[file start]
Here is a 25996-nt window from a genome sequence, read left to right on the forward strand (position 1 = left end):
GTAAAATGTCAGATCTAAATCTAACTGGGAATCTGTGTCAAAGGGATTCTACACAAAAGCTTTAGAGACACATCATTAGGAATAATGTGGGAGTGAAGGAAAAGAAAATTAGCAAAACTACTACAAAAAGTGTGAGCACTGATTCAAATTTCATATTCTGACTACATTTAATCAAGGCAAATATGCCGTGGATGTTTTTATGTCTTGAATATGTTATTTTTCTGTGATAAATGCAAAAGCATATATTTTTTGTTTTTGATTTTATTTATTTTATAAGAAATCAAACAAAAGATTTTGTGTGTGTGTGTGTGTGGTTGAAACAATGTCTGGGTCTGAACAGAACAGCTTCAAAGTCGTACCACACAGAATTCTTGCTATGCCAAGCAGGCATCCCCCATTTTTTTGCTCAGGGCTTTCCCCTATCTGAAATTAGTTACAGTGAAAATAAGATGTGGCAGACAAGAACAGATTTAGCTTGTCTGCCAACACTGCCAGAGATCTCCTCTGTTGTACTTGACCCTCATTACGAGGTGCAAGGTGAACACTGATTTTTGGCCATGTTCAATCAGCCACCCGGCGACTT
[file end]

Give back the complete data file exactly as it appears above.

Here is a 25996-nt window from a genome sequence, read left to right on the forward strand (position 1 = left end):
GTAAAATGTCAGATCTAAATCTAACTGGGAATCTGTGTCAAAGGGATTCTACACAAAAGCTTTAGAGACACATCATTAGGAATAATGTGGGAGTGAAGGAAAAGAAAATTAGCAAAACTACTACAAAAAGTGTGAGCACTGATTCAAATTTCATATTCTGACTACATTTAATCAAGGCAAATATGCCGTGGATGTTTTTATGTCTTGAATATGTTATTTTTCTGTGATAAATGCAAAAGCATATATTTTTTGTTTTTGATTTTATTTATTTTATAAGAAATCAAACAAAAGATTTTGTGTGTGTGTGTGTGTGGTTGAAACAATGTCTGGGTCTGAACAGAACAGCTTCAAAGTCGTACCACACAGAATTCTTGCTATGCCAAGCAGGCATCCCCCATTTTTTTGCTCAGGGCTTTCCCCTATCTGAAATTAGTTACAGTGAAAATAAGATGTGGCAGACAAGAACAGATTTAGCTTGTCTGCCAACACTGCCAGAGATCTCCTCTGTTGTACTTGACCCTCATTACGAGGTGCAAGGTGAACACTGATTTTTGGCCATGTTCAATCAGCCACCCGGCGACTT